What is required for South Africa’s intra-Africa trade to flourish?

Senior Economist: Trade Research

Over the years, the European Union (EU) has remained a key market for South Africa’s agricultural products. However, with the enactment of the African Continental Free Trade Area (AfCFTA) in January 2020, Africa presents a great market opportunity for South Africa’s agricultural produce given the fast-growing population, among other factors. In this article, I provide insights into what might be done for South Africa to harness the potential opportunities the AfCFTA presents.

What is the status quo?

Since 2010, Africa as a continent has generally implemented more trade distorting interventions than trade liberalising interventions. According to the Global Trade Alert (GTA) platform, the highest number (19) of trade distorting interventions were implemented in 2014 but thereafter such interventions declined to as low as eight (8) in 2020 when the AfCFTA was enacted. The enactment of AfCFTA brought into effect five (5) more trade liberalising interventions leading to a total of 13 interventions. As at the end of 2021, only one new trade harming – and two new trade liberalising- interventions had been introduced. Examples of trade distorting interventions used by African states include import bans, export bans, export licensing requirements, etc.). It is important to note that in some instances both trade liberalising and trade distorting interventions may not per se stand-alone interventions but are rather embedded within enacted state interventions. Whereas trade liberalising interventions may be relatively more straightforward (e.g., tariff reductions, complete removal of import tariffs, social insurance relief), some trade distorting interventions are not based on the classical trade policy instruments, thus they are “murky” (GTA). 

For instance, in January 2019, the African Export-Import Bank (Afreximbank) signed a state loan agreement with Egypt, valued at US$ 170 million to promote further expansion of Orascom Investment Holding (OIH) services within Africa. Whereas securing a state loan was good for a fact that the aim is to enable OIH to increase production capacity while fostering higher quality exports through value addition (especially in the agro-processing sector), such a state guarantee and other financial incentives that are bound to influence the restructuring and performance of firms facing international competition, either from imports, in export markets and from foreign subsidiaries. Thus, a state loan secured on behalf of a firm is a “murky” trade distorting intervention.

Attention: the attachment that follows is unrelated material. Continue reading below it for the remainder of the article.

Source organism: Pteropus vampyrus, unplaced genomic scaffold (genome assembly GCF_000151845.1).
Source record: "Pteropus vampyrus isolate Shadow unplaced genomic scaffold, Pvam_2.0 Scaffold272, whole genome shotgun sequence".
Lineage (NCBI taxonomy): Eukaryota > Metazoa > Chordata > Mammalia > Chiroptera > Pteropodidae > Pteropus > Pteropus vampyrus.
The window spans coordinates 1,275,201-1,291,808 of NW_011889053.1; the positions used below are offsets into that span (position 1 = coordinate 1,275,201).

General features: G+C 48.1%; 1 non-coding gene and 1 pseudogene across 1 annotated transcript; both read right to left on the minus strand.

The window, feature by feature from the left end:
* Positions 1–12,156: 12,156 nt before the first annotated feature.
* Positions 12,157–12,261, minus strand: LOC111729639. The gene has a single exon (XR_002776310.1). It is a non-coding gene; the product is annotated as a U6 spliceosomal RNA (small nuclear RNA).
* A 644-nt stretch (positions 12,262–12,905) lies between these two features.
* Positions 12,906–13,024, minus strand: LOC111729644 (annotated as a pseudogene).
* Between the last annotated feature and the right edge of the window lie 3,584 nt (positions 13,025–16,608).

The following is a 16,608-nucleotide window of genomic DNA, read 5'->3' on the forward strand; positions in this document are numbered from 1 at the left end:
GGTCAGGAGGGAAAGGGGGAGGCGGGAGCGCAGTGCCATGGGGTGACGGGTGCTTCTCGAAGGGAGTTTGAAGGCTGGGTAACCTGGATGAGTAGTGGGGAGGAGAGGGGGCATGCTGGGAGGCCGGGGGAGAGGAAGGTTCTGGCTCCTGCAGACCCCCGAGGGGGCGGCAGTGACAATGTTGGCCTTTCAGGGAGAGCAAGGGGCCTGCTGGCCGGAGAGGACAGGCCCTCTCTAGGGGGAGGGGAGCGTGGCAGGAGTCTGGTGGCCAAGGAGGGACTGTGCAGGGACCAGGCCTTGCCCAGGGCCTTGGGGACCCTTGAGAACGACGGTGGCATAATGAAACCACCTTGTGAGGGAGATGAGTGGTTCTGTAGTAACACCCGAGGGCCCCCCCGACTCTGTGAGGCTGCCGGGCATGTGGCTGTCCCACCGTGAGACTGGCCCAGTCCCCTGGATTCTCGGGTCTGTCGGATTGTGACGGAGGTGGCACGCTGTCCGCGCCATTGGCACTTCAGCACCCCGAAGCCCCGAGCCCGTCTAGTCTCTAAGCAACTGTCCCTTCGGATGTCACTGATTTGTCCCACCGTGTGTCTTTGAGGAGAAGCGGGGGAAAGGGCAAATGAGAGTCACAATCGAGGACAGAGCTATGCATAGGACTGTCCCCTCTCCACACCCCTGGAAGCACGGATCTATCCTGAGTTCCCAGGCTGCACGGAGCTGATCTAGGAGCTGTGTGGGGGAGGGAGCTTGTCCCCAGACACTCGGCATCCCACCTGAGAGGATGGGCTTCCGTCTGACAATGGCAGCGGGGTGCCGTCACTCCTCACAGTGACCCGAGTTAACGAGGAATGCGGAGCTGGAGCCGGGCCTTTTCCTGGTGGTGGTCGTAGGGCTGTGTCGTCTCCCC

To date, Africa has 61.9% share of trade liberalising interventions still in force since January 2015, unlike the 85% share of trade harming interventions that are still in force during the same period. Of the trade liberalising interventions, about 92% are based on tariff cuts but a very small proportion (2.69%) of the products (i.e., only 0.27% of agricultural products) benefit from these interventions. 

This therefore suggests that to spur intra-Africa trade, tariff rate reduction might not be the silver bullet. Moreover, 20% share of the harmful interventions use “murky” instruments, which are not categorised under the classic trade policy toolkit including import quotas and tariffs. Within agriculture, most trade liberalising interventions have so far benefited the “Food products n.e.c.” sector while on the contrary the “Sugar & molasses” sector has so far been the most affected by the harmful interventions. Specific products that have so far benefited the most from trade liberalisation within Africa include “Preparations used for animal feeding” and “Food preparations not specified” while “Cane or beet sugar and chemically pure sucrose (solid)”, “Food preparations not specified” and “Meat and edible offal, of the poultry, fresh, chilled or frozen” have been the most affected by the harmful interventions. 

In conclusion, whereas Africa through the AfCFTA has generally embarked on bold steps towards implementing trade liberalisation interventions as a way of fostering intra-Africa trade, the transition is happening at a very slow pace given that a large proportion (85%) of intra-Africa trade harming interventions that are still into use. Most trade harming interventions are indirectly enshrined in some state interventions; hence tariff reduction interventions are not adequate, most especially when other countries with which they compete in international markets receive subsidies or financial incentives. Therefore, there is a need to scrutinise the various interventions before they are enacted by Africa states, even those that do not directly relate to the classical trade policy instruments (e.g., Egypt’s state loan agreement with Afreximbank). This will lay a foundation for developing harmonised guidelines for state interventions that are cognisant of the various aspects during this era of globalisation. 

In addition, South Africa may also consider providing subsidies to producers and other value chains, especially for export-oriented industries. Furthermore, there is a need to explore more of the non-tariff interventions, such as harmonisation of sanitary and phytosanitary measures (SPS) across Africa economies as well as building the physical infrastructure (e.g., road and railway networks) through which goods can easily be transported across the continent for a fact that many countries are landlocked.   

Disclaimer: The views and opinions expressed in this article are those of the author. They do not purport to reflect the opinions or views of the National Agricultural Marketing Council (NAMC), Mzansi Agriculture Talk or its members.

To Top
Subscribe for notification